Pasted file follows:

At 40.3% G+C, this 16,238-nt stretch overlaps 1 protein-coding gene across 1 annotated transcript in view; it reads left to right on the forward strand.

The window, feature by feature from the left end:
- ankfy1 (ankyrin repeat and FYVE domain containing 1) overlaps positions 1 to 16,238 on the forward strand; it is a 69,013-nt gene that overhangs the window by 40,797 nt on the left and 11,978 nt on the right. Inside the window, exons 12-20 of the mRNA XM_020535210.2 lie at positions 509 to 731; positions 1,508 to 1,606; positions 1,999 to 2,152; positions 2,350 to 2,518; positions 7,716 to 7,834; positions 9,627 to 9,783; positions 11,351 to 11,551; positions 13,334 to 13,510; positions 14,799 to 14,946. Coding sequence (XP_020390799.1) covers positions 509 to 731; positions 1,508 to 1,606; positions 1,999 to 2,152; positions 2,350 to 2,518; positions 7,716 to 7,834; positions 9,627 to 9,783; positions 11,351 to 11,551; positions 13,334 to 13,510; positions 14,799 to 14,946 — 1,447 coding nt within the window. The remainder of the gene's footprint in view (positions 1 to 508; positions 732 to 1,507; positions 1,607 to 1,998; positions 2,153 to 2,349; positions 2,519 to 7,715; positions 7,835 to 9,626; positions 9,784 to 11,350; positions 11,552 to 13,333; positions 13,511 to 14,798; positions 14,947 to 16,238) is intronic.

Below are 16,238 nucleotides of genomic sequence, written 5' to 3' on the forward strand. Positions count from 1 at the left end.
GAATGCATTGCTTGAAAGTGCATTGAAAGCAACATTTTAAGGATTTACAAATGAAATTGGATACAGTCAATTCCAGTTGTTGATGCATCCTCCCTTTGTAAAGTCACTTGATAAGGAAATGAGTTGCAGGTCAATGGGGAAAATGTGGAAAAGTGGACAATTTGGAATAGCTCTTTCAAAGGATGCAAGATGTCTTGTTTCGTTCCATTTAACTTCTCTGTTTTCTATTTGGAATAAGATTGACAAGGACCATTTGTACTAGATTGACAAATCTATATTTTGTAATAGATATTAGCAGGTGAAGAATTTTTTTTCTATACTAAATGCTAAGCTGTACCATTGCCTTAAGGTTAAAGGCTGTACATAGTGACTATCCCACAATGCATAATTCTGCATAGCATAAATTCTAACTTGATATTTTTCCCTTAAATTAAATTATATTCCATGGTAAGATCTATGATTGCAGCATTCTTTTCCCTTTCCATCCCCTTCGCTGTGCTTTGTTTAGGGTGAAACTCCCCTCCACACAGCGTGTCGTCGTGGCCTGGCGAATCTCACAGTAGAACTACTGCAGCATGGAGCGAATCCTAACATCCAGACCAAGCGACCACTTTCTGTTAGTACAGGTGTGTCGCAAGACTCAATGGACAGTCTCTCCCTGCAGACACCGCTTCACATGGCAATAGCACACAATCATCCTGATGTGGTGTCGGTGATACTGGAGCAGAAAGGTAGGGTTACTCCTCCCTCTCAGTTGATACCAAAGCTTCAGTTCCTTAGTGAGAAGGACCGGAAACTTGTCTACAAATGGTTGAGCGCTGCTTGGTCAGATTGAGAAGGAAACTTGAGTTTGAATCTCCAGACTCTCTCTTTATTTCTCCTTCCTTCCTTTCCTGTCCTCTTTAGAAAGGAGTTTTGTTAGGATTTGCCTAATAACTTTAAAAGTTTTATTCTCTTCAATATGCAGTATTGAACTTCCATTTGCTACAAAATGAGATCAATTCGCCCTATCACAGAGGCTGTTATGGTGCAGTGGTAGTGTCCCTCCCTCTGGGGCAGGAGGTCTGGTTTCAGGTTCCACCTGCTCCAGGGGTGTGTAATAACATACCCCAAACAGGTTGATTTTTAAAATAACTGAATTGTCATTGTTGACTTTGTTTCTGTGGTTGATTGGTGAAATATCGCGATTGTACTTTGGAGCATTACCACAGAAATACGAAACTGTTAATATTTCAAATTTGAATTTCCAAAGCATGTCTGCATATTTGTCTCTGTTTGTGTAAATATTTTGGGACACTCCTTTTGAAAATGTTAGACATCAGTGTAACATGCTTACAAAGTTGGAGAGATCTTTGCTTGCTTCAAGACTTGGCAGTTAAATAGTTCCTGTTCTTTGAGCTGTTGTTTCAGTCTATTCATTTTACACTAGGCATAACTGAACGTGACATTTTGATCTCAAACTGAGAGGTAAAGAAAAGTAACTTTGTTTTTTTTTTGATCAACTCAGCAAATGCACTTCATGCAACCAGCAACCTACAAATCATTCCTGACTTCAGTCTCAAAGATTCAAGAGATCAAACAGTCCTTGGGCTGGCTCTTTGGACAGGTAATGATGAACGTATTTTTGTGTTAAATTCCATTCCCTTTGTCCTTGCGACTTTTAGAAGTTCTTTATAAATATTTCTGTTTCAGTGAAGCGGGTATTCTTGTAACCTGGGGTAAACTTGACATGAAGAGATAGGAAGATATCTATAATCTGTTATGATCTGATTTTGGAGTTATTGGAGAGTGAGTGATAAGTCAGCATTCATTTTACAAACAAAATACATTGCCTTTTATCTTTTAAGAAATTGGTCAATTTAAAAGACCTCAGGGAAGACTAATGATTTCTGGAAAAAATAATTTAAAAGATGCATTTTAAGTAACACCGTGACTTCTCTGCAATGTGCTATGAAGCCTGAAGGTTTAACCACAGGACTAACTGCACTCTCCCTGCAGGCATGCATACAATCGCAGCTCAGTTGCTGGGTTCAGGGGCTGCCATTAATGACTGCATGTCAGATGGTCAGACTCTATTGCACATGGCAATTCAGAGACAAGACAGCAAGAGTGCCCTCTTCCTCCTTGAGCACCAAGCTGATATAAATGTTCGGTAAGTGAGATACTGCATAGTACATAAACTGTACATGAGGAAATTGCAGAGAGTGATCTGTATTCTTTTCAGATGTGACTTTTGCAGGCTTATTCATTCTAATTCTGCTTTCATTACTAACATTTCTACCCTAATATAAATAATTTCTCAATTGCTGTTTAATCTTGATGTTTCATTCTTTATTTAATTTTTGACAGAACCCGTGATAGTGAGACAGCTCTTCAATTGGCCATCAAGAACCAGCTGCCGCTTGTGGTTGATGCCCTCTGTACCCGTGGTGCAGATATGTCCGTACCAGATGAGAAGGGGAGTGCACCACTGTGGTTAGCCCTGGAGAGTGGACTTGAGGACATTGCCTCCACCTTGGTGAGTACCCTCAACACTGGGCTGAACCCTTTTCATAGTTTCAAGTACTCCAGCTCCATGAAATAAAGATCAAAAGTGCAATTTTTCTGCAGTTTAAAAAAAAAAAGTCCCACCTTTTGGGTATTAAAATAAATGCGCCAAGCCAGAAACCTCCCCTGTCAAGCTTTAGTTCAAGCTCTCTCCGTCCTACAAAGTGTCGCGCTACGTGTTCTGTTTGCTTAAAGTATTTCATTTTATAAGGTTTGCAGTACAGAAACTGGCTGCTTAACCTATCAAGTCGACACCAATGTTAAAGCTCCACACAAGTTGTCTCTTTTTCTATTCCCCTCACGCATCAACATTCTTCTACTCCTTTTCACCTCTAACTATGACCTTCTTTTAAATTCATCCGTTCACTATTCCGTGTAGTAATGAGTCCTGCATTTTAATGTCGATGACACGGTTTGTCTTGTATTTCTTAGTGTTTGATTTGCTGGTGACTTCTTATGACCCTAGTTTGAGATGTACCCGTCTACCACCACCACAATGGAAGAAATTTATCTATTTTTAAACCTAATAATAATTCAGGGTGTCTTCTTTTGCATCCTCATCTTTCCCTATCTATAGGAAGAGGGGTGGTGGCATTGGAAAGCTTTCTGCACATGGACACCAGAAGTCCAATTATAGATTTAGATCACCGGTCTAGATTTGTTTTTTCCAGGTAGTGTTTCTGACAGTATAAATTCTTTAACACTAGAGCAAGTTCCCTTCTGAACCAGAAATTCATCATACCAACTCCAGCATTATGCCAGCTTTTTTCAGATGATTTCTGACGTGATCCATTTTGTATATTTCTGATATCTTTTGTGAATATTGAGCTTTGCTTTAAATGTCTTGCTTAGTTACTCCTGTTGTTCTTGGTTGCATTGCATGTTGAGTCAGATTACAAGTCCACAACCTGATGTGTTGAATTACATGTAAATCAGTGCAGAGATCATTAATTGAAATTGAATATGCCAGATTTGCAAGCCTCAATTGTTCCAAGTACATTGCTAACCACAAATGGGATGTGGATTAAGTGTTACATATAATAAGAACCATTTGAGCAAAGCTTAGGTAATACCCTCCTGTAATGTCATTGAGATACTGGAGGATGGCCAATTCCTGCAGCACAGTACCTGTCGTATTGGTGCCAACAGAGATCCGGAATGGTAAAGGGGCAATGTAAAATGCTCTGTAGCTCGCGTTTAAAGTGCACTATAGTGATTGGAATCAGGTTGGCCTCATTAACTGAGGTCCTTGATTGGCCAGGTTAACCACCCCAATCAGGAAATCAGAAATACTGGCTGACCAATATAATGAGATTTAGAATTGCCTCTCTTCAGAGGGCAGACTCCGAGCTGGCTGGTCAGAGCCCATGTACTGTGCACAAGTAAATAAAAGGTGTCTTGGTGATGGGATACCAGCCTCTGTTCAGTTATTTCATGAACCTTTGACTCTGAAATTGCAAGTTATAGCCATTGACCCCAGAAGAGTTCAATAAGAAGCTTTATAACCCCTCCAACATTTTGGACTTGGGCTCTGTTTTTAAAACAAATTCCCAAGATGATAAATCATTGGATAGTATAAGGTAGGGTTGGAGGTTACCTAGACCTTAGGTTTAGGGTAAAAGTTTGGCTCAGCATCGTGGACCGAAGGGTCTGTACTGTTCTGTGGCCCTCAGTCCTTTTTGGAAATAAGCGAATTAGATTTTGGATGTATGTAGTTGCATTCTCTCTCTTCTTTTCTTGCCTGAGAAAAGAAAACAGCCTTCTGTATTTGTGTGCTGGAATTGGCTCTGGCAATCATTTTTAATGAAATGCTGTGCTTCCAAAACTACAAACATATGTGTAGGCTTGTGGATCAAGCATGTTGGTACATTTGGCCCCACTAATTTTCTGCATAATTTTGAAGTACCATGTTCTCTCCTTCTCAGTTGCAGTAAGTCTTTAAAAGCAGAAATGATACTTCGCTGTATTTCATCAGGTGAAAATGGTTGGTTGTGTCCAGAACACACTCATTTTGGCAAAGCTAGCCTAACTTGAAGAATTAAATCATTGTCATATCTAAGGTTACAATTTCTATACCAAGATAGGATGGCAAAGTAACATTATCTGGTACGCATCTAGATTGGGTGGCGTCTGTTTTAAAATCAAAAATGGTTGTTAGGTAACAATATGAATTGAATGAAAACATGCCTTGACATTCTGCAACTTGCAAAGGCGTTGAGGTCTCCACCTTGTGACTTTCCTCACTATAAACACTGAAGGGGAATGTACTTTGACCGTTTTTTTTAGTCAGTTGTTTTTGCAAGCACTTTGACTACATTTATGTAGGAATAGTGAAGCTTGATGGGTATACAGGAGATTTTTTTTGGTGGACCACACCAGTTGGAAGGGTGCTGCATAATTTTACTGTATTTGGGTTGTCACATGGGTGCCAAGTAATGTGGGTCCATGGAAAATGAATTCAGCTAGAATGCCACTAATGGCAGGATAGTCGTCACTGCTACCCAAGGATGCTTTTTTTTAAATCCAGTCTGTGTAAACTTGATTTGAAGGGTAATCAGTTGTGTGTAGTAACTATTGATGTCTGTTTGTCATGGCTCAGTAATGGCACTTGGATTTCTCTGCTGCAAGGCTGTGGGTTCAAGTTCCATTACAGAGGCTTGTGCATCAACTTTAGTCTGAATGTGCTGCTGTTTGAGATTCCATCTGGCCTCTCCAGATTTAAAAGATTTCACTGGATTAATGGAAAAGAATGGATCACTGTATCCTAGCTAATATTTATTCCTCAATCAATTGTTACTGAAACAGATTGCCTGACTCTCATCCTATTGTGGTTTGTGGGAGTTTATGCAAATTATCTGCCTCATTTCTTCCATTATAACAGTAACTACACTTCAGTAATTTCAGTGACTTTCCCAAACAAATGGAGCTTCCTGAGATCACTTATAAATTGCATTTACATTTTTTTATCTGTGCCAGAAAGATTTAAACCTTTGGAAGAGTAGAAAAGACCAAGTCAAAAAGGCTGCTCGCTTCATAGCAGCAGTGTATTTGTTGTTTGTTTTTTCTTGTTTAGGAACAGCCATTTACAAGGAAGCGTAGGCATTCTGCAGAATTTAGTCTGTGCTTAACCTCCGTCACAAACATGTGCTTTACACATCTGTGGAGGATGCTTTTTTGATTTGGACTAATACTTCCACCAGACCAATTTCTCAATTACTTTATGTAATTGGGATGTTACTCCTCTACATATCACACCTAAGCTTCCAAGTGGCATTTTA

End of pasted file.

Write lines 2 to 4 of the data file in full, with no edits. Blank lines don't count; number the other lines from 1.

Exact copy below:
The window, feature by feature from the left end:
- ankfy1 (ankyrin repeat and FYVE domain containing 1) overlaps positions 1 to 16,238 on the forward strand; it is a 69,013-nt gene that overhangs the window by 40,797 nt on the left and 11,978 nt on the right. Inside the window, exons 12-20 of the mRNA XM_020535210.2 lie at positions 509 to 731; positions 1,508 to 1,606; positions 1,999 to 2,152; positions 2,350 to 2,518; positions 7,716 to 7,834; positions 9,627 to 9,783; positions 11,351 to 11,551; positions 13,334 to 13,510; positions 14,799 to 14,946. Coding sequence (XP_020390799.1) covers positions 509 to 731; positions 1,508 to 1,606; positions 1,999 to 2,152; positions 2,350 to 2,518; positions 7,716 to 7,834; positions 9,627 to 9,783; positions 11,351 to 11,551; positions 13,334 to 13,510; positions 14,799 to 14,946 — 1,447 coding nt within the window. The remainder of the gene's footprint in view (positions 1 to 508; positions 732 to 1,507; positions 1,607 to 1,998; positions 2,153 to 2,349; positions 2,519 to 7,715; positions 7,835 to 9,626; positions 9,784 to 11,350; positions 11,552 to 13,333; positions 13,511 to 14,798; positions 14,947 to 16,238) is intronic.

Below are 16,238 nucleotides of genomic sequence, written 5' to 3' on the forward strand. Positions count from 1 at the left end.